Searching for Auto Glass Replacement in Southern California? Call us today (909) 346-2460
Need quick service for your Windshield in Claremont, California? Just call (909) 346-2460 for Mobile Auto Glass Solutions. Windshield Repair & Replacement and we can be there the same day to fix your panes before the edges of the chip spreads. With years of experience handling all types of vehicle glass repair work, you can expect the work we do to make your car windows as good as new. Even better, we offer free mobile windshield replacement and repair services, so you never have to interrupt your day to make sure your vehicle stays safe for you and your family.
We understand that the most common reason people put off repairing their windshields is that they just cannot find the time to take their cars in for repairs. It is important to realize that delaying any auto glass repair, however minor, can quickly lead to serious damage which may require for a full vehicle glass installation. Thankfully, you can make sure that your vehicle glass stays in top shape by giving our team a call. While you go about your daily activities at work, our windshield repair team will arrive on site and fix the chip or crack on your vehicle glass. If the damage is already extensive, we can even do full auto glass installation on site. We will even take care of billing your insurance company, making the entire process as easy for you as possible.
So why wait? Instead of putting off the repairs for your cracked auto glass in Claremont, California, call (909) 346-2460 for Mobile Auto Glass Repair & Replacement Solutions.
Services We Provide – Call us now (909) 346-2460
• Auto Glass
• Windshield Replacement
• Car Windows
• Windshield Repair
• Vehicle Glass
• Windshield Auto Glass Repair
• Vehicle Glass Repair
• Vehicle Glass Installation
• Auto Glass Installation
Claremont is a college town on the eastern border of Los Angeles County, California, United States, 32.5 miles (52.3 km) east of downtown Los Angeles. Claremont is an affluent city just nestled below the San Gabriel Mountains and very famous for the Claremont Colleges. The population, as of the 2010 census, is 34,926. Claremont is known for its many educational institutions, its tree-lined streets, and its historic buildings. In July 2007, it was rated by CNN/Money magazine as the fifth best place to live in the United States, and was the highest rated place in California on the list. Due to its large number of trees and residents with doctoral degrees, it is sometimes referred to as “The City of Trees and PhDs”.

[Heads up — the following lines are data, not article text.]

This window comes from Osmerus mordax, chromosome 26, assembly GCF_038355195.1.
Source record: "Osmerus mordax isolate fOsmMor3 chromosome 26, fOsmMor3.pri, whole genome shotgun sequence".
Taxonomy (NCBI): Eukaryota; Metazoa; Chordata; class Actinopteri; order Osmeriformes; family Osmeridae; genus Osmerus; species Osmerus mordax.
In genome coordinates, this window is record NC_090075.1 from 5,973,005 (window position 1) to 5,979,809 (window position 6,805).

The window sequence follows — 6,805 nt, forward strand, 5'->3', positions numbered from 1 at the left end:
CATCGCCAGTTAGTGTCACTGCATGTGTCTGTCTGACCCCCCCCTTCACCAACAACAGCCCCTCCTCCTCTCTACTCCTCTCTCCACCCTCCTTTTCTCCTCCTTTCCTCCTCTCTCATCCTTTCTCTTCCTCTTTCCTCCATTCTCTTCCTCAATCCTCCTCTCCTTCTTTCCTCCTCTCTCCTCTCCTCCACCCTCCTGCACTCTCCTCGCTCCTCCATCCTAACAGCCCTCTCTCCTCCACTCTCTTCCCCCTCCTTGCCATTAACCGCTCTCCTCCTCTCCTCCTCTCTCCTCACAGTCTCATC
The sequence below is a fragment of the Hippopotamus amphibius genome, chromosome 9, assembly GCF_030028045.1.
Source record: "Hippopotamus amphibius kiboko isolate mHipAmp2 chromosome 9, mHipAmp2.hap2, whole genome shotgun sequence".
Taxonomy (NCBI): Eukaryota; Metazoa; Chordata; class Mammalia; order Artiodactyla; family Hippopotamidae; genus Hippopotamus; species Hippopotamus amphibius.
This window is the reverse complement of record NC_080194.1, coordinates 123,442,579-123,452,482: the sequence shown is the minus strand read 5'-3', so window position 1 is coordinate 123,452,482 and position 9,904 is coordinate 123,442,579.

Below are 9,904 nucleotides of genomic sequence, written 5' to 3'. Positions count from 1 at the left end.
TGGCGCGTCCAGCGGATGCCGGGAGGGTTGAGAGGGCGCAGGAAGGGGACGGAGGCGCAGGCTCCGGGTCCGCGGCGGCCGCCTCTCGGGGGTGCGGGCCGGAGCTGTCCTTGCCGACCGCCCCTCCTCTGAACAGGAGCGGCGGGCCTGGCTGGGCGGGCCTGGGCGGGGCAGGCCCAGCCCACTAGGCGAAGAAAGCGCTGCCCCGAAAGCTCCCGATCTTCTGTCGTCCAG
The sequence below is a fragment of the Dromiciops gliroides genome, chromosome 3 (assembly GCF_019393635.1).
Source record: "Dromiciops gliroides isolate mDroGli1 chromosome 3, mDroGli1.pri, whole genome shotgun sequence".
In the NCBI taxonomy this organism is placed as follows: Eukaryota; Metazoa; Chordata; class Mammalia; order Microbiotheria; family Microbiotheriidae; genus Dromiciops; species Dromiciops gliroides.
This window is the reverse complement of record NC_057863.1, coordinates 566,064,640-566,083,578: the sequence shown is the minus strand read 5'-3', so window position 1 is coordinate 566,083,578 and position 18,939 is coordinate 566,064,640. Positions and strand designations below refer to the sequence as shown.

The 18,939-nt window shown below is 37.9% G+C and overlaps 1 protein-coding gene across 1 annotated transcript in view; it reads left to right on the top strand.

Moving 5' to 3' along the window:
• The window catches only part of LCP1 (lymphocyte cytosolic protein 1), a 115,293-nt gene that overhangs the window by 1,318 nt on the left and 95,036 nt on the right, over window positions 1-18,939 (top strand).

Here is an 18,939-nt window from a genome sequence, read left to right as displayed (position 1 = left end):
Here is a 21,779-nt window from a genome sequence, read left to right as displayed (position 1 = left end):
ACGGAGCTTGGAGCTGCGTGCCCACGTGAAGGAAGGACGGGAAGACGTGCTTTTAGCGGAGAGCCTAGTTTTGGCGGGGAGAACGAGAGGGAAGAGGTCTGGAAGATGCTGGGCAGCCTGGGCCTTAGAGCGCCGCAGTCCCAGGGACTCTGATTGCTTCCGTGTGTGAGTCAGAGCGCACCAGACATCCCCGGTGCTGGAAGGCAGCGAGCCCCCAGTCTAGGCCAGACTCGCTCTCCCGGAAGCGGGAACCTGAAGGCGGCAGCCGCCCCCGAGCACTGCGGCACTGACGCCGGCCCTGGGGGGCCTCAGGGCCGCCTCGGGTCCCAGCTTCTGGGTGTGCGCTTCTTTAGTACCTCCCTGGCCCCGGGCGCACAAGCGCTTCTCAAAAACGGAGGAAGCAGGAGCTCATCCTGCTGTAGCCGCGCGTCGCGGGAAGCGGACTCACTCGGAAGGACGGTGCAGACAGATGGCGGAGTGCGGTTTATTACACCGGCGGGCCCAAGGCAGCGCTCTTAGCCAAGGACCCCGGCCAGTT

The city is primarily residential, with a significant portion of its commercial activity revolving around “The Village”, a popular collection of street-front small stores, boutiques, art galleries, offices, and restaurants adjacent to and west of the Claremont Colleges. The Village was expanded in 2007, adding a controversial  multi-use development that includes a cinema, a boutique hotel, retail space, offices, and a parking structure on the site of an old citrus packing plant just west of Indian Hill Boulevard. Some critics say that the expansion negatively altered the original, small-town feel of The Village.
The citrus groves and open space which once dominated the northern portion of the city have been replaced by residential developments of large homes. Construction of Stone Canyon Preserve, one of the final residential tract developments in the north of the city, commenced in 2003 as part of a complicated agreement between Pomona College and the City of Claremont which resulted in the creation of the 1,740-acre (7.0 km2) Wilderness Park. The northern, foothill area also includes the Padua Hills Theatre, a historic site constructed in 1930.
Claremont’s school district is known as the Claremont Unified School District (CUSD). It has 7 elementary schools, one intermediate school, and 2 high schools. The main high school is Claremont High School (CHS)
Claremont has been a winner of the National Arbor Day Association’s Tree City USA award for 22 consecutive years. When the city incorporated in 1907, local citizens started what has since become the city’s tree-planting tradition. Claremont is one of the few remaining places in North America with American Elm trees that have not been exposed to Dutch elm disease. The stately trees line Indian Hill Boulevard in the vicinity of the city’s Memorial Park.
Commuter train service to Claremont is provided by Metrolink from the Claremont Metrolink Station. The station is on the San Bernardino Line, with trains traveling to Los Angeles and San Bernardino several times each day.
$10 off all your auto glass replacement needs.